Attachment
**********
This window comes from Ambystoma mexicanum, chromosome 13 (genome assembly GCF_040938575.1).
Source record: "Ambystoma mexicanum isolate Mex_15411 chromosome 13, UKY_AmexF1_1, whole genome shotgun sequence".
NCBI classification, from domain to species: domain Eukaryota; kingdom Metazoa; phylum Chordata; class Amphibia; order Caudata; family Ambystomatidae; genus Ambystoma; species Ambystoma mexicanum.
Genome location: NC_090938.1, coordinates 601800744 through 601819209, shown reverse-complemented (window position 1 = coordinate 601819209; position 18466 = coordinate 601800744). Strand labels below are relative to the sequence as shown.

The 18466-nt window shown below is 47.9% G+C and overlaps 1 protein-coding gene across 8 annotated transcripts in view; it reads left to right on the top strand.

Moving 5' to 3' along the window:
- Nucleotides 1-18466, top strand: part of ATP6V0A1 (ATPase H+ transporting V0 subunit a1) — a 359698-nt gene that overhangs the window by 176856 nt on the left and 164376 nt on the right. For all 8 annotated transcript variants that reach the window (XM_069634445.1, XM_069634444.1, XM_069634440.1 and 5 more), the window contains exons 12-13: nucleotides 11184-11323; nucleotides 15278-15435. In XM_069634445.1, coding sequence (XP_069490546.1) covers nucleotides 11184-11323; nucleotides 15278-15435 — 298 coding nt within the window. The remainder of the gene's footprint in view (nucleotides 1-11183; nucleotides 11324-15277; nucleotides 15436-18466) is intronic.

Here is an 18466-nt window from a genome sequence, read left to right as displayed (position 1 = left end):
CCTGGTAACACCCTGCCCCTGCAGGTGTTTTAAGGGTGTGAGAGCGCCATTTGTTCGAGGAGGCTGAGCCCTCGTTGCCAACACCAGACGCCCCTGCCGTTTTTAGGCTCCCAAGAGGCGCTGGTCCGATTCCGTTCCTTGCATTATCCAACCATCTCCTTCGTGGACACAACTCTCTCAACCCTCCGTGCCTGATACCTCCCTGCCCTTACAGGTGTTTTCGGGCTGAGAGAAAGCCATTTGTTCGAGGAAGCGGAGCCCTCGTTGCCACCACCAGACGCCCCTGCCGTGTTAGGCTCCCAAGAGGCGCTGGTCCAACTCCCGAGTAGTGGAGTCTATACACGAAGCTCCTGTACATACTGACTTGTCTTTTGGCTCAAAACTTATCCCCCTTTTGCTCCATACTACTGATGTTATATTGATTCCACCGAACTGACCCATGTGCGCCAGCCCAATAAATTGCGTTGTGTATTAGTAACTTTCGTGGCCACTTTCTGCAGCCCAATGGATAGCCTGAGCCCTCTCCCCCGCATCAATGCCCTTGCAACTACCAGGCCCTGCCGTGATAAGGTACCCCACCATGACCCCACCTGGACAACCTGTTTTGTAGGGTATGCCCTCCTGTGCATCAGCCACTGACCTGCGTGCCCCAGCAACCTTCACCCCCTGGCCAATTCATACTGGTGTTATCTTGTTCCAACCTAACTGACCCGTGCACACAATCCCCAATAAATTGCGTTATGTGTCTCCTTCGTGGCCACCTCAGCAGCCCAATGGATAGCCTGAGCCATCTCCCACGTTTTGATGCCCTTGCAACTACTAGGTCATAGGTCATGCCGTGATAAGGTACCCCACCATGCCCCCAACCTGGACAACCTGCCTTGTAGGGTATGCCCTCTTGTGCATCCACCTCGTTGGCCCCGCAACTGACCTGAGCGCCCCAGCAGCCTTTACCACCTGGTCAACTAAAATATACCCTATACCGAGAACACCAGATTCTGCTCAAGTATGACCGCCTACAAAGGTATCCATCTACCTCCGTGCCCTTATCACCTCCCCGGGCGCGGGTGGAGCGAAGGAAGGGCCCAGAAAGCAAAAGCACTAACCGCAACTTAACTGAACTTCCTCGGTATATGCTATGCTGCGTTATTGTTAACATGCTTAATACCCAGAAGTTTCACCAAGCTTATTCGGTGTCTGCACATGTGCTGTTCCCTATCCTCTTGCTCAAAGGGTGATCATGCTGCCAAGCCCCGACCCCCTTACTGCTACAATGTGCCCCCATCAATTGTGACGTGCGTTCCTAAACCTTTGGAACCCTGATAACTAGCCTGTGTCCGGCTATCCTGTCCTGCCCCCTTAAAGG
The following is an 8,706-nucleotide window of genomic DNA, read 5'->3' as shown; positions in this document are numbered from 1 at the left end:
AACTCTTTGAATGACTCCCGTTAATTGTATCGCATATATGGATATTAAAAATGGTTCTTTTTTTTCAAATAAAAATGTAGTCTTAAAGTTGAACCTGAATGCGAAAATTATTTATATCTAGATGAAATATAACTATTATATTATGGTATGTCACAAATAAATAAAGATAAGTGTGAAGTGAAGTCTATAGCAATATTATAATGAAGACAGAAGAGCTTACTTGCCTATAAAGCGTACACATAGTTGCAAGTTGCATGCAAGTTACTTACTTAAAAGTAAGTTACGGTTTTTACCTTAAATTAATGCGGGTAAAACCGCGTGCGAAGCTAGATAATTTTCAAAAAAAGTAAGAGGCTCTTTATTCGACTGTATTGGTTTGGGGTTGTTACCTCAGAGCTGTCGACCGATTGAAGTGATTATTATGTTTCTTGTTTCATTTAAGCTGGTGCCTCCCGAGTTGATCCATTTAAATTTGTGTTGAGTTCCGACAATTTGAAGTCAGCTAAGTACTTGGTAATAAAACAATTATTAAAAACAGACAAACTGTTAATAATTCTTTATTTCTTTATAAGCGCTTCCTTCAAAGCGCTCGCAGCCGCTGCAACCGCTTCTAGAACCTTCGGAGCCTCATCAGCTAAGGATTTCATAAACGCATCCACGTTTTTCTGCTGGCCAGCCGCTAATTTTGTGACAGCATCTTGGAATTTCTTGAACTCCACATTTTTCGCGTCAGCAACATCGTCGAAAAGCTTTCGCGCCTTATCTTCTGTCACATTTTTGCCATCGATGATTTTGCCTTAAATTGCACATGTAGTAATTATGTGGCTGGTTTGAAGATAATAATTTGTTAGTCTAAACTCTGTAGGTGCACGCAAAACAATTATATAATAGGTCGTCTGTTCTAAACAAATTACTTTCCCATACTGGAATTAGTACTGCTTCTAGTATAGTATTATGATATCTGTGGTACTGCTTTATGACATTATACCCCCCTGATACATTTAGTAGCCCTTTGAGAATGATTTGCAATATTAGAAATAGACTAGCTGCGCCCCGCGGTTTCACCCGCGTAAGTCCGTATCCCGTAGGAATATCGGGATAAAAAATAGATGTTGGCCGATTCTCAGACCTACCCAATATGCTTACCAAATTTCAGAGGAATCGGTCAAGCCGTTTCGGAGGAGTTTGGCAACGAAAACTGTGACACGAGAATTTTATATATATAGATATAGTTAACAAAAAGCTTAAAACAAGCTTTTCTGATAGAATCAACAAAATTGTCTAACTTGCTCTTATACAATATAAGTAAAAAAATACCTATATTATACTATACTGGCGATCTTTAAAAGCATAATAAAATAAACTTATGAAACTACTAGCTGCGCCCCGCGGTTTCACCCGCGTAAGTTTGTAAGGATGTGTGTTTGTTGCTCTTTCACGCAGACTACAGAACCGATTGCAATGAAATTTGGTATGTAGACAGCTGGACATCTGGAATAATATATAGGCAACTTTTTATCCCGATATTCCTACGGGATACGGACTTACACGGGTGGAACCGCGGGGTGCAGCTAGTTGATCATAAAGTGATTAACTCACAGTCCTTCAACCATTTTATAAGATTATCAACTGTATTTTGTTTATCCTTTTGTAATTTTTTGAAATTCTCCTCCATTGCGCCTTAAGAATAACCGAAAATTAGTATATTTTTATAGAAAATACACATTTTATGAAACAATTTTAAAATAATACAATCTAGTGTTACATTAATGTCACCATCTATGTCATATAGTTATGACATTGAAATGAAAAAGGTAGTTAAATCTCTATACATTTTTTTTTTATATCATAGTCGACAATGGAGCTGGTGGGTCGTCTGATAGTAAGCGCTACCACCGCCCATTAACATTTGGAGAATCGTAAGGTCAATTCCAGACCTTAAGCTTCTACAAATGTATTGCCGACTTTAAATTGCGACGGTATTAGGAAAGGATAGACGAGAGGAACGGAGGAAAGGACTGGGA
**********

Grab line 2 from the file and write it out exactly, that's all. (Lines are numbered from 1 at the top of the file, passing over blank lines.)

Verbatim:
Source record: "Ambystoma mexicanum isolate Mex_15411 chromosome 13, UKY_AmexF1_1, whole genome shotgun sequence".